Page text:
Most Bibles printed for use by Protestant Christians do not contain some books found in Roman Catholic and Eastern Orthodox Bibles—books like Tobit, Judith, the Wisdom of Ben Sira, and the books of Maccabees. On the one hand, this is understandable since the Protestant Churches, following the lead both of Jewish practice and of the opinion of a minority of early Christian voices, have embraced a narrower Old Testament canon than more ancient Christian bodies. On the other hand, this was not the practice of the first generations of Protestant Reformers. They continued to translate and publish these disputed books in a special section between the testaments—and thus the collection Protestants call “the Apocrypha” was born.
Artifacts in Museum of the Bible’s collection showcase this practice. For example, the Luther Bible and the first edition of the King James Version of the Bible (along with subsequent printings) contained the Apocrypha. Martin Luther’s prefaces to this collection, as well as his prefaces to individual books of the Apocrypha, suggest that he generally held these books in high esteem and commended their value to the members of his fledgling denomination.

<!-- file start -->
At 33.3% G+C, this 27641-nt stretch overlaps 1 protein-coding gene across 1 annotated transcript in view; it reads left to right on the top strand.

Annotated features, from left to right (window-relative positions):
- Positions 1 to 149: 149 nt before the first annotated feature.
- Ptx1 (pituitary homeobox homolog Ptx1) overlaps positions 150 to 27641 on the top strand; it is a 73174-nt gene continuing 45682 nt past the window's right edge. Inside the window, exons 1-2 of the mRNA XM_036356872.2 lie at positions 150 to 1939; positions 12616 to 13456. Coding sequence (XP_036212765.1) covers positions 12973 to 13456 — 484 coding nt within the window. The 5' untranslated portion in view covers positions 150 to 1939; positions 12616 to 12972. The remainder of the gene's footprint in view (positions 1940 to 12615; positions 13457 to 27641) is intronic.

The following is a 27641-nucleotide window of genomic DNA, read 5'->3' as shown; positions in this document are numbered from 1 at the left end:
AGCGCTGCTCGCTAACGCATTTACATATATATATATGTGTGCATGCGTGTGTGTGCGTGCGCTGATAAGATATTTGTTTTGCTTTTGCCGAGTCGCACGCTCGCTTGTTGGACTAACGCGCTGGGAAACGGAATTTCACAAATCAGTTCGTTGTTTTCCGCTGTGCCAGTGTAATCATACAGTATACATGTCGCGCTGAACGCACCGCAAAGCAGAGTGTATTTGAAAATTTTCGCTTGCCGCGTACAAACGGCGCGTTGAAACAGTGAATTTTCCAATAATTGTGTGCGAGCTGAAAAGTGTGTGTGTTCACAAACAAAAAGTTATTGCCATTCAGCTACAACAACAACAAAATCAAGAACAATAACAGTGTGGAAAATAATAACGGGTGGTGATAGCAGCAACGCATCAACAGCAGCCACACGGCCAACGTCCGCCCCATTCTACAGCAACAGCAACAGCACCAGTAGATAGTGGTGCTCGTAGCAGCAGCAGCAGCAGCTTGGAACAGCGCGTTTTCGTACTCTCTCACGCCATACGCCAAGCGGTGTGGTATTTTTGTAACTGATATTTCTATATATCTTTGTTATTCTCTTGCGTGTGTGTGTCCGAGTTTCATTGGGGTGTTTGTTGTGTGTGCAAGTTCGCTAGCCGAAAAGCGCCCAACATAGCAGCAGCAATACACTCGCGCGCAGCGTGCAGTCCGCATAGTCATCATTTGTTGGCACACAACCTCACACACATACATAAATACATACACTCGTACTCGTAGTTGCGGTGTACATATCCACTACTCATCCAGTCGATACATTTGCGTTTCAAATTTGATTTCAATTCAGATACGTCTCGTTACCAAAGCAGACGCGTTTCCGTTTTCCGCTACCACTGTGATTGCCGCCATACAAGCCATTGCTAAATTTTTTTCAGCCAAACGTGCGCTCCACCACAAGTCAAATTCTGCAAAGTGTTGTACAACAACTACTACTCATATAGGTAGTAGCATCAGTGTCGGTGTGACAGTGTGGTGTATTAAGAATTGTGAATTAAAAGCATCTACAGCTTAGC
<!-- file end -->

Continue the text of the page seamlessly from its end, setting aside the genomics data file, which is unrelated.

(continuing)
Dr. David deSilva’s speaker series will explore what the books of the Apocrypha contain, why their place in the canon has been a matter of dispute, what their influence has been upon Christian faith and practice, and what they have to offer all Christians who seek a richer understanding of the Judaism of the Second Temple period and the world of the early Christian movement.
Dr. David deSilva
David deSilva is Trustees’ Distinguished Professor of New Testament and Greek at Ashland Theological Seminary in Ashland, Ohio. He has written more than 30 books, including Honor, Patronage, Kinship & Purity: Unlocking New Testament Culture, Discovering Revelation, Introducing the Apocrypha: Message, Context, and Significance, An Introduction to the New Testament, The Jewish Teachers of Jesus, James, and Jude: What Earliest Christianity Learned from the Apocrypha and Pseudepigrapha, Day of Atonement: A Novel of the Maccabean Revolt, and commentaries on Galatians, Ephesians, Hebrews, and 4 Maccabees. He also contributes frequently to journals, reference books, church curricula, and study Bibles. He holds ordination in the Florida Conference of the United Methodist Church and has also served congregations as an organist and choir director since 1985. He is married to Donna Jean deSilva, and they have three adult sons.